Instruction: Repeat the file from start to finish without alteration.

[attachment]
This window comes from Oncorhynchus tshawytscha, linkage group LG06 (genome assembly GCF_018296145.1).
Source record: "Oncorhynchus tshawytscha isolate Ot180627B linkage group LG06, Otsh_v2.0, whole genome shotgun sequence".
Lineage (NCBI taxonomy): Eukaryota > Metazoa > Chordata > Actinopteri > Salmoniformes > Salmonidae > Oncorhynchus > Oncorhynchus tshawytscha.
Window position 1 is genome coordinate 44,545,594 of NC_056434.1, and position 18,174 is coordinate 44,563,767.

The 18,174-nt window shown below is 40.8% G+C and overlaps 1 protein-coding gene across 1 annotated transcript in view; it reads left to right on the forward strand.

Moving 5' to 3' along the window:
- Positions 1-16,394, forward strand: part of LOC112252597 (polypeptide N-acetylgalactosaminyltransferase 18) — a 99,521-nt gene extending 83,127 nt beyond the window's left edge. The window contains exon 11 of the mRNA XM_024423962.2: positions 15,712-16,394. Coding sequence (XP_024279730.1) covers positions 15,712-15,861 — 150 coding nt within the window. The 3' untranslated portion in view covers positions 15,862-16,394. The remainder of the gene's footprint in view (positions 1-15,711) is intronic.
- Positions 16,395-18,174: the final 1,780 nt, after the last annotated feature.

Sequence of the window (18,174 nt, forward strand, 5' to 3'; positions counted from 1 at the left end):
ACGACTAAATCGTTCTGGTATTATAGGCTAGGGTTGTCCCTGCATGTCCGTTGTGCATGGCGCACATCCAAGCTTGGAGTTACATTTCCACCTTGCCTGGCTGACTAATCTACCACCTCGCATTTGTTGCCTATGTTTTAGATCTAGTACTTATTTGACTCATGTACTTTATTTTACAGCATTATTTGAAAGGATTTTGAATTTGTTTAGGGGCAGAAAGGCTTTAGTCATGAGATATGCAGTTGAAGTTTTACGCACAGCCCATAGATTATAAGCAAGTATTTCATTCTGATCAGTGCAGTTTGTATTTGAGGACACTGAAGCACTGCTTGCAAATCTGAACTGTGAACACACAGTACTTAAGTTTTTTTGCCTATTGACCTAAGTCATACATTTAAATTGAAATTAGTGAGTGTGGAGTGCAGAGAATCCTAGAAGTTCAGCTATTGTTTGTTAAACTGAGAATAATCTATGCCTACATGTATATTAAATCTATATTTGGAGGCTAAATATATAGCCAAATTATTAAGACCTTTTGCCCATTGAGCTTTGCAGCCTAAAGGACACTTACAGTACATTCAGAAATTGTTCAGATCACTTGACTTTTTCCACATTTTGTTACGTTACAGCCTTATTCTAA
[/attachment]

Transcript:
This window comes from Oncorhynchus tshawytscha, linkage group LG06 (genome assembly GCF_018296145.1).
Source record: "Oncorhynchus tshawytscha isolate Ot180627B linkage group LG06, Otsh_v2.0, whole genome shotgun sequence".
Lineage (NCBI taxonomy): Eukaryota > Metazoa > Chordata > Actinopteri > Salmoniformes > Salmonidae > Oncorhynchus > Oncorhynchus tshawytscha.
Window position 1 is genome coordinate 44,545,594 of NC_056434.1, and position 18,174 is coordinate 44,563,767.

The 18,174-nt window shown below is 40.8% G+C and overlaps 1 protein-coding gene across 1 annotated transcript in view; it reads left to right on the forward strand.

Moving 5' to 3' along the window:
- Positions 1-16,394, forward strand: part of LOC112252597 (polypeptide N-acetylgalactosaminyltransferase 18) — a 99,521-nt gene extending 83,127 nt beyond the window's left edge. The window contains exon 11 of the mRNA XM_024423962.2: positions 15,712-16,394. Coding sequence (XP_024279730.1) covers positions 15,712-15,861 — 150 coding nt within the window. The 3' untranslated portion in view covers positions 15,862-16,394. The remainder of the gene's footprint in view (positions 1-15,711) is intronic.
- Positions 16,395-18,174: the final 1,780 nt, after the last annotated feature.

Sequence of the window (18,174 nt, forward strand, 5' to 3'; positions counted from 1 at the left end):
ACGACTAAATCGTTCTGGTATTATAGGCTAGGGTTGTCCCTGCATGTCCGTTGTGCATGGCGCACATCCAAGCTTGGAGTTACATTTCCACCTTGCCTGGCTGACTAATCTACCACCTCGCATTTGTTGCCTATGTTTTAGATCTAGTACTTATTTGACTCATGTACTTTATTTTACAGCATTATTTGAAAGGATTTTGAATTTGTTTAGGGGCAGAAAGGCTTTAGTCATGAGATATGCAGTTGAAGTTTTACGCACAGCCCATAGATTATAAGCAAGTATTTCATTCTGATCAGTGCAGTTTGTATTTGAGGACACTGAAGCACTGCTTGCAAATCTGAACTGTGAACACACAGTACTTAAGTTTTTTTGCCTATTGACCTAAGTCATACATTTAAATTGAAATTAGTGAGTGTGGAGTGCAGAGAATCCTAGAAGTTCAGCTATTGTTTGTTAAACTGAGAATAATCTATGCCTACATGTATATTAAATCTATATTTGGAGGCTAAATATATAGCCAAATTATTAAGACCTTTTGCCCATTGAGCTTTGCAGCCTAAAGGACACTTACAGTACATTCAGAAATTGTTCAGATCACTTGACTTTTTCCACATTTTGTTACGTTACAGCCTTATTCTAA